Alan Johnson is a highly respected and personable figure on the British political scene, who served in both the Blair and Brown governments as Work and Pensions Secretary, Trade and Industry Secretary, Education Secretary, Health Secretary and Home Secretary.
Since retiring from politics he has gone on to become an award-winning author and highly sought-after public speaker. Alan’s entertaining and passionate 2013 memoir This Boy won the prestigious Orwell Prize for non-fiction, and the sequels Please, Mister Postman (2014) and The Long and Winding Road (2016) were equally acclaimed. His fourth publication, In My Life: A Music Memoir, was published in 2018.
Born in 1950, Alan was orphaned at the age of 13 when his mother died; his father having previously absconded the family unit. He was then effectively raised by his elder sister, who herself was only 16, when the two were assigned a council flat by their child welfare officer. Alan passed the eleven-plus exam and attended Sloane Grammar school in Chelsea, now part of Pimlico Academy, where he left school aged 15.
Alan started his adult life working at Tesco and, having failed in his attempts to become a rock star, his first career move was to join the Post Office as a postman. He became a local official of the Union Of Post Office Workers, rising through the ranks to eventually become the Union’s youngest ever General Secretary in 1992.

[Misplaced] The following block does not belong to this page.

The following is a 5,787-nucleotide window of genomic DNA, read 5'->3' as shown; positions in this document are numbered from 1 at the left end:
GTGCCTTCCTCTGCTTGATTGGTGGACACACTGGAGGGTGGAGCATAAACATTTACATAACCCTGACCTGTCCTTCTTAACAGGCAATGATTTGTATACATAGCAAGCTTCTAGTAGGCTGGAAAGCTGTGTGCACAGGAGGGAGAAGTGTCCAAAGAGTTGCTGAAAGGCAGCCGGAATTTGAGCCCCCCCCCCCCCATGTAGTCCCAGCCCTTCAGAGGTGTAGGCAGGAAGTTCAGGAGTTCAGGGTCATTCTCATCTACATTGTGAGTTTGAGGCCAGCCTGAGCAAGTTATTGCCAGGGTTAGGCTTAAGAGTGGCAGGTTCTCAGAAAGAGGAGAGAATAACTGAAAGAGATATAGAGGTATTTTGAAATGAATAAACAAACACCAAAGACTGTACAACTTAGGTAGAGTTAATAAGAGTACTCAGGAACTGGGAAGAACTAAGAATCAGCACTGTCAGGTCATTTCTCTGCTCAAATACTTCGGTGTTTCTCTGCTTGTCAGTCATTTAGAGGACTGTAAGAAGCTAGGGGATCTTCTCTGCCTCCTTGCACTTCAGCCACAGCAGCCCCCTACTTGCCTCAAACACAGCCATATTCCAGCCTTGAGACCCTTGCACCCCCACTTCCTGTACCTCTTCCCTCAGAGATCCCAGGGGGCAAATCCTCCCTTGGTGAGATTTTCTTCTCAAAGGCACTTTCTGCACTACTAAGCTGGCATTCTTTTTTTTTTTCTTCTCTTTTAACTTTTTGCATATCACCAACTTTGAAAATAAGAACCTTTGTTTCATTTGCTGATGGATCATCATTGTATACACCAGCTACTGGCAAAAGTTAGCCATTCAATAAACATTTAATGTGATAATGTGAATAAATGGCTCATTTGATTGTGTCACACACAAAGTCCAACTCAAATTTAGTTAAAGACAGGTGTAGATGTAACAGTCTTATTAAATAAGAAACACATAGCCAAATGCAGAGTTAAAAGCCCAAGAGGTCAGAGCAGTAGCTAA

This exposure to politics contributed to his standing for parliament in the safe Labour seat of Hull West and Hessle in 1997. Alan held various junior ministerial roles until his appointment in 2004 as Secretary of State for Work & Pensions. In May 2006, following the local elections, his role was changed to that of Secretary of State for Education and Skills.
In Prime Minister Gordon Brown’s first Cabinet, in June 2007, Johnson was appointed as Secretary of State for Health. During a reshuffle two years later he was selected to be Home Secretary, becoming Shadow Home Secretary when the Conservatives won the general election in 2010. He briefly held the post of Shadow Chancellor of the Exchequor in Ed Milliband’s first shadow cabinet.
Alan says his greatest political achievement is the successful campaign for the British Fishermen's Association which helped secure their claim for compensation, 25 years after distant water trawlermen had their industry destroyed by the agreement that the government reached with Iceland to end the so-called Cod Wars.
In the media, Alan Johnson appears regularly on political programmes such as Question Time and This Week alongside Andrew Neil and Michael Portillo, while showing a more humorous side with guest presenter appearances on Have I Got News For You, alongside documentaries including Alan Johnson: The Post Office and Me.
Alan has served as a Director of Unity Trust Bank, on Labour’s National Executive Committee and on the Council of the TUC and of Ruskin College, Oxford. Following 20 years as a Member of Parliament, Alan stepped down in 2017, but remains an active voice in British politics.